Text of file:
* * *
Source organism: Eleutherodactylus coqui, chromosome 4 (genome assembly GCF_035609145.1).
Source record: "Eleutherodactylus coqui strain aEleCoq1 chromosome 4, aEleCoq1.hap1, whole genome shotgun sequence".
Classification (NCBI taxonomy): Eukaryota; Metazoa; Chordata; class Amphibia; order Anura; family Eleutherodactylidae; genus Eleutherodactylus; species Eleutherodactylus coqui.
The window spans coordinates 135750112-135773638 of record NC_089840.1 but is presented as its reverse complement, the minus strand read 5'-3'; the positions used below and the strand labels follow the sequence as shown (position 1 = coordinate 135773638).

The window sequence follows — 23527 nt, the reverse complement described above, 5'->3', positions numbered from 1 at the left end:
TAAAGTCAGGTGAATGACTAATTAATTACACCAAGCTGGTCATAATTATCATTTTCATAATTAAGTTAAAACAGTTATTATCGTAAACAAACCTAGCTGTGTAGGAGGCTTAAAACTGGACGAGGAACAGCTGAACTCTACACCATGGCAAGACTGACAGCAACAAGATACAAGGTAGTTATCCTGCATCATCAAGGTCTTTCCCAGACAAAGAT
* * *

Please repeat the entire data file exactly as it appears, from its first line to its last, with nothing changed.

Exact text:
Source organism: Eleutherodactylus coqui, chromosome 4 (genome assembly GCF_035609145.1).
Source record: "Eleutherodactylus coqui strain aEleCoq1 chromosome 4, aEleCoq1.hap1, whole genome shotgun sequence".
Classification (NCBI taxonomy): Eukaryota; Metazoa; Chordata; class Amphibia; order Anura; family Eleutherodactylidae; genus Eleutherodactylus; species Eleutherodactylus coqui.
The window spans coordinates 135750112-135773638 of record NC_089840.1 but is presented as its reverse complement, the minus strand read 5'-3'; the positions used below and the strand labels follow the sequence as shown (position 1 = coordinate 135773638).

The window sequence follows — 23527 nt, the reverse complement described above, 5'->3', positions numbered from 1 at the left end:
TAAAGTCAGGTGAATGACTAATTAATTACACCAAGCTGGTCATAATTATCATTTTCATAATTAAGTTAAAACAGTTATTATCGTAAACAAACCTAGCTGTGTAGGAGGCTTAAAACTGGACGAGGAACAGCTGAACTCTACACCATGGCAAGACTGACAGCAACAAGATACAAGGTAGTTATCCTGCATCATCAAGGTCTTTCCCAGACAAAGAT